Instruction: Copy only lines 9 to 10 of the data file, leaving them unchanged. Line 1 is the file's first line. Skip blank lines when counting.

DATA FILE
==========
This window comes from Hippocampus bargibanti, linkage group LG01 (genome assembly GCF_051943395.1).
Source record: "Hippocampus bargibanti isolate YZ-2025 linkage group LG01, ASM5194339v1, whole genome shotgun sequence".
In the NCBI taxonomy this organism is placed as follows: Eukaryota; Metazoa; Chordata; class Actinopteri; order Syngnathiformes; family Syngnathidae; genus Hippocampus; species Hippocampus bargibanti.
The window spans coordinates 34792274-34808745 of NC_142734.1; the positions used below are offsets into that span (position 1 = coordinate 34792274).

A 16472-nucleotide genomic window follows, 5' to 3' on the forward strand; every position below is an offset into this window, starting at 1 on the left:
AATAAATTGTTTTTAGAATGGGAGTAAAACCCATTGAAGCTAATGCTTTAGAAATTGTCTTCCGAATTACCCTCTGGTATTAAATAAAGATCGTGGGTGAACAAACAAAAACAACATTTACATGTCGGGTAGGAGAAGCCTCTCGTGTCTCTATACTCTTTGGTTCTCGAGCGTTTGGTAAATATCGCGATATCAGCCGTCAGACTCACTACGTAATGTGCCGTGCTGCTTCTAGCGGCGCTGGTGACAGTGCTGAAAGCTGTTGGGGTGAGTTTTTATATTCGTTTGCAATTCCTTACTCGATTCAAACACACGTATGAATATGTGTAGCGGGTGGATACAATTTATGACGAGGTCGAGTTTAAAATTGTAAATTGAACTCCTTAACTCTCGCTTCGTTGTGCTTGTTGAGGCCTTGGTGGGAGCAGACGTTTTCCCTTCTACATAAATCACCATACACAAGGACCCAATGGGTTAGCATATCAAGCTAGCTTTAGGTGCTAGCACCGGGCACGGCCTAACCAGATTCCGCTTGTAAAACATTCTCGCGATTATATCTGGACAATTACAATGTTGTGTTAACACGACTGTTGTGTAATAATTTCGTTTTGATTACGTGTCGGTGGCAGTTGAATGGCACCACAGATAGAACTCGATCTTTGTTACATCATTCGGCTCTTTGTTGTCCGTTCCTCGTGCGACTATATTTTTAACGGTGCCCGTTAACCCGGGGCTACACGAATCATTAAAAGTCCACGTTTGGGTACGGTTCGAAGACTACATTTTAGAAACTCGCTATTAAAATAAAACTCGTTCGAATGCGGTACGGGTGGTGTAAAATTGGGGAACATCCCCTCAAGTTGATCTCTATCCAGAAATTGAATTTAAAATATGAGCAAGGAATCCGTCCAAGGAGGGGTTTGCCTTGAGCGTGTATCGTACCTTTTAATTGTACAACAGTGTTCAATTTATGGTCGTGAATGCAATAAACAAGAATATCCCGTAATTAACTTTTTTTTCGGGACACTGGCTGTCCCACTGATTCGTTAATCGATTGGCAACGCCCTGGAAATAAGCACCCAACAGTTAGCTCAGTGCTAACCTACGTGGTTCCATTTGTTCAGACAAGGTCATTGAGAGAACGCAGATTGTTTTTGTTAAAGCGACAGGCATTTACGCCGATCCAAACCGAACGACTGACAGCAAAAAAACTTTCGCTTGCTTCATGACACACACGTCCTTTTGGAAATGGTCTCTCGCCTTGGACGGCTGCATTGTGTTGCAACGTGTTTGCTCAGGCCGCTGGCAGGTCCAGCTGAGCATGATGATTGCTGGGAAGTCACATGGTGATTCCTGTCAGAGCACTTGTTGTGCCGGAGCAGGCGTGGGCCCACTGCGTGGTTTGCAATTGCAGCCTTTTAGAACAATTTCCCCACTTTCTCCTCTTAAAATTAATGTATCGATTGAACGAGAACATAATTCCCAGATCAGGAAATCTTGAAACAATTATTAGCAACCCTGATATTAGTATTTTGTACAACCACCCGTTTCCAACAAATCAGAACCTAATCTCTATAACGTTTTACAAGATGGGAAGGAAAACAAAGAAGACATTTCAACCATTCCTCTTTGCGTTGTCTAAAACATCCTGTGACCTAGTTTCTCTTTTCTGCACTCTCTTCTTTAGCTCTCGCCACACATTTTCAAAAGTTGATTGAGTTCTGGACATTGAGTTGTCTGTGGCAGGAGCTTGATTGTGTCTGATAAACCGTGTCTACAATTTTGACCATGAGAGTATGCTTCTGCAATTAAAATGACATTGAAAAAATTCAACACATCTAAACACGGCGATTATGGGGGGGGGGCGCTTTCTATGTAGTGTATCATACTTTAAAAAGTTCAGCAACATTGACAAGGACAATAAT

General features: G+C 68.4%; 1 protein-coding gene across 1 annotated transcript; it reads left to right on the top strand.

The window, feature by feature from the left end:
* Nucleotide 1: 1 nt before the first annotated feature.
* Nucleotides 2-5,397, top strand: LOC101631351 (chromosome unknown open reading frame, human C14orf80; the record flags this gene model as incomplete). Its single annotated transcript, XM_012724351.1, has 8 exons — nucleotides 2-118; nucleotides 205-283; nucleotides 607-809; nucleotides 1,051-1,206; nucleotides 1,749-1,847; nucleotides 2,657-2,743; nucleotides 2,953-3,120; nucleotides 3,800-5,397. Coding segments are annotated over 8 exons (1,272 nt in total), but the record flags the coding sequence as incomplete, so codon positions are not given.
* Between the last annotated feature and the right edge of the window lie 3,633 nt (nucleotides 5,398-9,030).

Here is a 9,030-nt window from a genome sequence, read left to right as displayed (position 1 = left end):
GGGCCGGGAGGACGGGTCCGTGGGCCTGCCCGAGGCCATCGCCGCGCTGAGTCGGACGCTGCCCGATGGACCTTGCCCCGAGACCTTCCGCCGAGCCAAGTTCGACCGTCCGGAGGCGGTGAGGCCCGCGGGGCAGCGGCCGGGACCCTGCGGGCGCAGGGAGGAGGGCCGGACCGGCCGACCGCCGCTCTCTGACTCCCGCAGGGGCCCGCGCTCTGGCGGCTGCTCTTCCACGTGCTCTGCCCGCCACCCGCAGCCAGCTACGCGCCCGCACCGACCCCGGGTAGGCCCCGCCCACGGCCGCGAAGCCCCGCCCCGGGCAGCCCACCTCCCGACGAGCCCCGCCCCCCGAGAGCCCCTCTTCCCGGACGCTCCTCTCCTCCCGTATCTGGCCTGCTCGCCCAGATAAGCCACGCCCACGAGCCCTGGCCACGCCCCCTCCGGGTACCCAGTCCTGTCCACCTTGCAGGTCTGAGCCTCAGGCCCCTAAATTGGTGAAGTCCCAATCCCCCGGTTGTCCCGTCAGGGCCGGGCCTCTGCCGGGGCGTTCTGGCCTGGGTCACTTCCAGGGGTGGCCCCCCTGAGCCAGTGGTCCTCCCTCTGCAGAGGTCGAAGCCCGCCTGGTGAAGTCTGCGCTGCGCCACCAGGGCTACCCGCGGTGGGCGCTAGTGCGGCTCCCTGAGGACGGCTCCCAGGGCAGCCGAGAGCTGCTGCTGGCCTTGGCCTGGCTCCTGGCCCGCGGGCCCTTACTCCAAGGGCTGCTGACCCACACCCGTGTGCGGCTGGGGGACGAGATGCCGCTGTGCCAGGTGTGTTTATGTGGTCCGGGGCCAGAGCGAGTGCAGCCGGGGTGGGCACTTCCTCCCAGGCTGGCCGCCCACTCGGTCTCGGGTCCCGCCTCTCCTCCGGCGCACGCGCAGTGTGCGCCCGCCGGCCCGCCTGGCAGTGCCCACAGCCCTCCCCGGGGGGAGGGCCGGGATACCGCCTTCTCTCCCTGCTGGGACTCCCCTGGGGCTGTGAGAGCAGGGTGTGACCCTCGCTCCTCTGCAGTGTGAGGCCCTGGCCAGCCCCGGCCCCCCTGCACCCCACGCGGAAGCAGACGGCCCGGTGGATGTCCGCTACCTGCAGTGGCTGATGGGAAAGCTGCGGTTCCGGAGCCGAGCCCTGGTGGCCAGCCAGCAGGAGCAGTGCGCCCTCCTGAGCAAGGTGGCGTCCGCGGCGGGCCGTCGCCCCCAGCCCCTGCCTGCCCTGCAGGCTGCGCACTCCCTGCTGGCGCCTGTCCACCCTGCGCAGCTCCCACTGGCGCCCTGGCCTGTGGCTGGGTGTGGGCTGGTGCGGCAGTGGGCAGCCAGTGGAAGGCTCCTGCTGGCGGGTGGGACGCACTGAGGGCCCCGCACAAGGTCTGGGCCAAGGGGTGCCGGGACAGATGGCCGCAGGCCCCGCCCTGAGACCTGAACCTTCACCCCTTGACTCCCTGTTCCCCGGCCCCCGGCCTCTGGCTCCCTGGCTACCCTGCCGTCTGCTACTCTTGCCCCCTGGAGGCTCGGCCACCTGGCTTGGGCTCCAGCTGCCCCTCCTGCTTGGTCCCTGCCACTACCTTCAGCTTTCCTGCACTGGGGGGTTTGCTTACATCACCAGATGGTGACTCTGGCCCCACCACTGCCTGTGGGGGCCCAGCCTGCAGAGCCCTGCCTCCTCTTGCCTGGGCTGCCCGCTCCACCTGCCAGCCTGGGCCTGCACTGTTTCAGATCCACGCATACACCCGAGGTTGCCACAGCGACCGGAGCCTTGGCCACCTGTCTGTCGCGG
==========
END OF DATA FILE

* Nucleotide 1: 1 nt before the first annotated feature.
* Nucleotides 2-5,397, top strand: LOC101631351 (chromosome unknown open reading frame, human C14orf80; the record flags this gene model as incomplete). Its single annotated transcript, XM_012724351.1, has 8 exons — nucleotides 2-118; nucleotides 205-283; nucleotides 607-809; nucleotides 1,051-1,206; nucleotides 1,749-1,847; nucleotides 2,657-2,743; nucleotides 2,953-3,120; nucleotides 3,800-5,397. Coding segments are annotated over 8 exons (1,272 nt in total), but the record flags the coding sequence as incomplete, so codon positions are not given.